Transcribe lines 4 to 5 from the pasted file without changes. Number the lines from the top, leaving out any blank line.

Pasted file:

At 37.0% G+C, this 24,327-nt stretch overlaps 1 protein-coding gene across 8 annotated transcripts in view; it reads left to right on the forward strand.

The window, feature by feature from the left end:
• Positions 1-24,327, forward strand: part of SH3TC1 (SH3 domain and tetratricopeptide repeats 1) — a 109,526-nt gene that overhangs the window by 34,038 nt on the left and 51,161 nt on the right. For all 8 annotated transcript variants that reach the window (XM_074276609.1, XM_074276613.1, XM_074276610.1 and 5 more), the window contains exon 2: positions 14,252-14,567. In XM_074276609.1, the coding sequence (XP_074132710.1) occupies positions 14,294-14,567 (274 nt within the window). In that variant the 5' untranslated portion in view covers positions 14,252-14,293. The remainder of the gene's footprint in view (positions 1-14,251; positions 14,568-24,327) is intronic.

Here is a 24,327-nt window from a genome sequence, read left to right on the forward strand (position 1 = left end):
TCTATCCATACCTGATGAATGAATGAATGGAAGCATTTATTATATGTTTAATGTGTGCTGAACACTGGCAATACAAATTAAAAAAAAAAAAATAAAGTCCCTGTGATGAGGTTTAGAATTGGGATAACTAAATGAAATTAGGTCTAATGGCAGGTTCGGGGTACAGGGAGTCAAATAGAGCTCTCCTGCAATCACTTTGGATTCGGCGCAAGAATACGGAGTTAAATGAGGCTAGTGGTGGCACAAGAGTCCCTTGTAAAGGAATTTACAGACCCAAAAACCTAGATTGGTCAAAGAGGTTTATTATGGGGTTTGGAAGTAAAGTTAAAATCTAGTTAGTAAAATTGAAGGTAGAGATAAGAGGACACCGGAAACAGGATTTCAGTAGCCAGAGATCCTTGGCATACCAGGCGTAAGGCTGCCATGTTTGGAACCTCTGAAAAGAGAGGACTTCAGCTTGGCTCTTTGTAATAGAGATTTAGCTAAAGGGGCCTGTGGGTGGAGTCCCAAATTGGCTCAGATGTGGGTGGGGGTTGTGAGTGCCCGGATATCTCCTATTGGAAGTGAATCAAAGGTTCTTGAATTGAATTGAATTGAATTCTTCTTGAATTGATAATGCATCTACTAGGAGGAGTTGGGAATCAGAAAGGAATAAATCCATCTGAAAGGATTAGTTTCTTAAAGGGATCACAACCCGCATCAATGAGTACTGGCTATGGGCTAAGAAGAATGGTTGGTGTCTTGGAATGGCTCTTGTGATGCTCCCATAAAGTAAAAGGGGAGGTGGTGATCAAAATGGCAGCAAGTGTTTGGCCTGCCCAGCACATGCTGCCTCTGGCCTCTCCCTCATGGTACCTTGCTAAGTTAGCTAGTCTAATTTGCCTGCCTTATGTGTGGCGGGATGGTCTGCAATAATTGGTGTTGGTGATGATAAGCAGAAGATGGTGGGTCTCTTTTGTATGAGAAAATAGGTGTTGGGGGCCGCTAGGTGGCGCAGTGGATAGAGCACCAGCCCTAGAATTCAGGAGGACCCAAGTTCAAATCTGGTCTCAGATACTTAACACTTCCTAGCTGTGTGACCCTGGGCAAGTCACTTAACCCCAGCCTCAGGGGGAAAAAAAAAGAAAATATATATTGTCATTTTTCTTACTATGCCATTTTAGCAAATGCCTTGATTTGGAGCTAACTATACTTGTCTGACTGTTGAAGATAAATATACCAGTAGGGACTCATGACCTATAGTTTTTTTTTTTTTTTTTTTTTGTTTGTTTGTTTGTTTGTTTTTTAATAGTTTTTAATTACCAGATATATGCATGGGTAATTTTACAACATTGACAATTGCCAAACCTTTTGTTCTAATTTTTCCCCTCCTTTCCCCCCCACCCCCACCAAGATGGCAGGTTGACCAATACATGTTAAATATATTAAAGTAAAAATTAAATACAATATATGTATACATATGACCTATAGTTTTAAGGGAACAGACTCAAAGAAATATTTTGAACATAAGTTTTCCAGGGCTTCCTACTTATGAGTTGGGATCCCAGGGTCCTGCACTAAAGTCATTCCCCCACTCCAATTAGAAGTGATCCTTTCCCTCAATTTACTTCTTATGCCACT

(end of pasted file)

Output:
Here is a 24,327-nt window from a genome sequence, read left to right on the forward strand (position 1 = left end):
TCTATCCATACCTGATGAATGAATGAATGGAAGCATTTATTATATGTTTAATGTGTGCTGAACACTGGCAATACAAATTAAAAAAAAAAAAATAAAGTCCCTGTGATGAGGTTTAGAATTGGGATAACTAAATGAAATTAGGTCTAATGGCAGGTTCGGGGTACAGGGAGTCAAATAGAGCTCTCCTGCAATCACTTTGGATTCGGCGCAAGAATACGGAGTTAAATGAGGCTAGTGGTGGCACAAGAGTCCCTTGTAAAGGAATTTACAGACCCAAAAACCTAGATTGGTCAAAGAGGTTTATTATGGGGTTTGGAAGTAAAGTTAAAATCTAGTTAGTAAAATTGAAGGTAGAGATAAGAGGACACCGGAAACAGGATTTCAGTAGCCAGAGATCCTTGGCATACCAGGCGTAAGGCTGCCATGTTTGGAACCTCTGAAAAGAGAGGACTTCAGCTTGGCTCTTTGTAATAGAGATTTAGCTAAAGGGGCCTGTGGGTGGAGTCCCAAATTGGCTCAGATGTGGGTGGGGGTTGTGAGTGCCCGGATATCTCCTATTGGAAGTGAATCAAAGGTTCTTGAATTGAATTGAATTGAATTCTTCTTGAATTGATAATGCATCTACTAGGAGGAGTTGGGAATCAGAAAGGAATAAATCCATCTGAAAGGATTAGTTTCTTAAAGGGATCACAACCCGCATCAATGAGTACTGGCTATGGGCTAAGAAGAATGGTTGGTGTCTTGGAATGGCTCTTGTGATGCTCCCATAAAGTAAAAGGGGAGGTGGTGATCAAAATGGCAGCAAGTGTTTGGCCTGCCCAGCACATGCTGCCTCTGGCCTCTCCCTCATGGTACCTTGCTAAGTTAGCTAGTCTAATTTGCCTGCCTTATGTGTGGCGGGATGGTCTGCAATAATTGGTGTTGGTGATGATAAGCAGAAGATGGTGGGTCTCTTTTGTATGAGAAAATAGGTGTTGGGGGCCGCTAGGTGGCGCAGTGGATAGAGCACCAGCCCTAGAATTCAGGAGGACCCAAGTTCAAATCTGGTCTCAGATACTTAACACTTCCTAGCTGTGTGACCCTGGGCAAGTCACTTAACCCCAGCCTCAGGGGGAAAAAAAAAGAAAATATATATTGTCATTTTTCTTACTATGCCATTTTAGCAAATGCCTTGATTTGGAGCTAACTATACTTGTCTGACTGTTGAAGATAAATATACCAGTAGGGACTCATGACCTATAGTTTTTTTTTTTTTTTTTTTTTGTTTGTTTGTTTGTTTGTTTTTTAATAGTTTTTAATTACCAGATATATGCATGGGTAATTTTACAACATTGACAATTGCCAAACCTTTTGTTCTAATTTTTCCCCTCCTTTCCCCCCCACCCCCACCAAGATGGCAGGTTGACCAATACATGTTAAATATATTAAAGTAAAAATTAAATACAATATATGTATACATATGACCTATAGTTTTAAGGGAACAGACTCAAAGAAATATTTTGAACATAAGTTTTCCAGGGCTTCCTACTTATGAGTTGGGATCCCAGGGTCCTGCACTAAAGTCATTCCCCCACTCCAATTAGAAGTGATCCTTTCCCTCAATTTACTTCTTATGCCACT